Indy Pass Adds Tussey, Pennsylvania and Peek’N Peak, New York
Also adds cross-country ski areas in Vermont, Maine
When Indy Pass tacked Sunlight, Colorado onto its roster in the back half of the 2021-22 ski season, the coalition numbered 82. Eighty-one alpine ski areas, and the Sovereign Lake cross-country center in British Columbia. It was a solid lineup, headlined by Jay Peak in the East, the Granite Peak/Lutsen combo in the Midwest, and Powder Mountain in the West. In three seasons, Indy had established itself as the go-to frequency product in New England and the Upper Midwest, an automatic buy for the roving variety-seeker unbothered by long-ish wintertime drives.
Indy could have stopped there. Or it could have added eight or 10 or a dozen new ski areas over the summer. The product would have remained compelling: two days each at 82 ski areas equals 164 days of skiing for $279. But this monster kept devouring new terrain: Bluewood, Kelly Canyon, and Sawmill in April; Nub’s Nob, Marquette Mountain, Treetops, Mount Kato, and Big Rock in June; Black Mountain of Maine, Meadowlark and Aomori Springs, Japan in July; the mighty Mt. Hood Meadows; Dodge Ridge and Mountain High in August; Snowriver, Chestnut, and Bluebird Backcountry in September; Calabogie Peaks, Loch Lomond, Mt. Crescent, and Arctic Valley in October; and Echo Mountain and Granby Ranch in November. Plus 19 new cross-country ski areas and 14 partners in its Allied discount program. That’s 58 new ski areas in six months (with one loss: the enormous Marmot Basin in Alberta).
That total includes four new resorts that joined Indy today: alpine ski areas Peek’N Peak, New York and Tussey Mountain, Pennsylvania; and cross-country areas Catamount Outdoor Family Center, Vermont and Rangeley Lakes Trail Center, Maine. These four, Indy Pass founder Doug Fish confirmed to The Storm Skiing Journal, will be the final additions for 2022. Here a look at Indy’s roster as of today:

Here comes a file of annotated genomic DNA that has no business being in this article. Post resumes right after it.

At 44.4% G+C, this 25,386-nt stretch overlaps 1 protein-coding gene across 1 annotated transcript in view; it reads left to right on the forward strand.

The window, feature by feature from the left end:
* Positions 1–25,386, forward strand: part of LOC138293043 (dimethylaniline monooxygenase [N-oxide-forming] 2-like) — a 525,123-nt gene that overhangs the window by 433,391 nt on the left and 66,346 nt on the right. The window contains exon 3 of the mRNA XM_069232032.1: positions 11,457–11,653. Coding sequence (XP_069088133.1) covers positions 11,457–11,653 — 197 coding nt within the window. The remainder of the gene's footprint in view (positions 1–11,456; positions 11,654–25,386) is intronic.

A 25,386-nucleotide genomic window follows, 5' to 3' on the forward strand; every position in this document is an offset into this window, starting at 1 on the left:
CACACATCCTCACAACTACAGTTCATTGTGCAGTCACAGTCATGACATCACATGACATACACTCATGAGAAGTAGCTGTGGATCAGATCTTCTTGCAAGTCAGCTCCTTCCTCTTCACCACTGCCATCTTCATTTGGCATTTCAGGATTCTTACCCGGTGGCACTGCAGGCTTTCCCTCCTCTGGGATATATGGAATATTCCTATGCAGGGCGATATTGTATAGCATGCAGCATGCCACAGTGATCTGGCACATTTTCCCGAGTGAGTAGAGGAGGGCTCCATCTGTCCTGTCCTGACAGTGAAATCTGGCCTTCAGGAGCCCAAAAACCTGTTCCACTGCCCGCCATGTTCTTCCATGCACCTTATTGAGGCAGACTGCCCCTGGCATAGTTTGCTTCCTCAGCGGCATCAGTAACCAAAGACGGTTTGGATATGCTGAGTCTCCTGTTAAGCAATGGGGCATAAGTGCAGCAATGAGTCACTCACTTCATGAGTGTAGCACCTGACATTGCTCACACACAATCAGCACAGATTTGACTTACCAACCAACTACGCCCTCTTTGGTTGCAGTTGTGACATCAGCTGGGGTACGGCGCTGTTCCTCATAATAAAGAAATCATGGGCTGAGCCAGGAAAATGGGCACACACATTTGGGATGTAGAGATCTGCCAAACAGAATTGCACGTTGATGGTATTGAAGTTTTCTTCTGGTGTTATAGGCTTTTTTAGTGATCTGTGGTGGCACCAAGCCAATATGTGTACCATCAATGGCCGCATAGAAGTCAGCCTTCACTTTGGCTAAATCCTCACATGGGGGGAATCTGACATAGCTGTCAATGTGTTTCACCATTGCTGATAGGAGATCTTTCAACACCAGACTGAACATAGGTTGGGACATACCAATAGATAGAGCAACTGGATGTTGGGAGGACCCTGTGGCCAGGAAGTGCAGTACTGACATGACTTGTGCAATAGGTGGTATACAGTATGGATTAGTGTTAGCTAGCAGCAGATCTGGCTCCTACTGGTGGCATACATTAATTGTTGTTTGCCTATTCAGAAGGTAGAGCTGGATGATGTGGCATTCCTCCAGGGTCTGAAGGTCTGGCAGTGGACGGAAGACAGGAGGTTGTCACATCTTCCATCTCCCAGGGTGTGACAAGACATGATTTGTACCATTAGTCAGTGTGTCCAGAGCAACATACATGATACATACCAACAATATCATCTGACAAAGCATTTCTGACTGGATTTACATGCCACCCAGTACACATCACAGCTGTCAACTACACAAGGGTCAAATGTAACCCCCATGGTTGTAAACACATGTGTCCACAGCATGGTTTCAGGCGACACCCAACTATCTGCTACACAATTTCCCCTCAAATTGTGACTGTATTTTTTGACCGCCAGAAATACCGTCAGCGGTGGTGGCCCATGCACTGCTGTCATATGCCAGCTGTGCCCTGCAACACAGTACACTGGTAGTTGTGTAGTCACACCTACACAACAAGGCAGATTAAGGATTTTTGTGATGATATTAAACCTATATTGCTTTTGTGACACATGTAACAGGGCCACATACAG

None of today’s additions will have any blackout dates. Peek’N Peak, seated on a broad ridge off the Lake Eerie snowbelt, is Indy’s seventh alpine ski area in New York. Tussey, a steeper-than-you’re-expecting college-town bump, makes five in Pennsylvania. And Indy now counts eight cross-country ski areas in upper New England, including four in Vermont.
With 105 alpine ski areas and 20 cross-country, Indy now delivers, ahem, 250 days of skiing. For, as of today, $329. That’s $1.32 per day. No one will max out the pass, of course, but even a moderately organized person could ski that thing down to $32 per day. That, in 2022, is a hell of a good deal on a lift ticket.
These final four additions drop an exclamation point on how thoroughly Indy Pass has redefined value and reset accessibility in skiing. It’s a phenomenal product, one of the best ideas in skiing since the chairlift or the snowgun. In just three years, Fish and his team – which I think is like three interns and a cat – have organized the unorganizable. They have created – from nothing more than an idea – a continent-wide (plus!) network of fully independent ski areas accessible with a skeleton key that nearly anyone can afford. Indy Pass is simple, sustainable, flexible, almost infinitely expandable. I’m not sure what skiing, skiers, or small independent ski areas did without it.
Here’s a look at these four new ski-area partners, plus thoughts on how Indy has changed the ski-season equation for families, young people, and anyone who’s had enough fun fistfighting their way onto the Monster Awesome Express at Mt. Calamity:
Below the paid subscriber jump: a full breakdown of all four new partners, the importance of Western New York, how Indy has changed the U.S. ski scene, my come-around on XC, and more.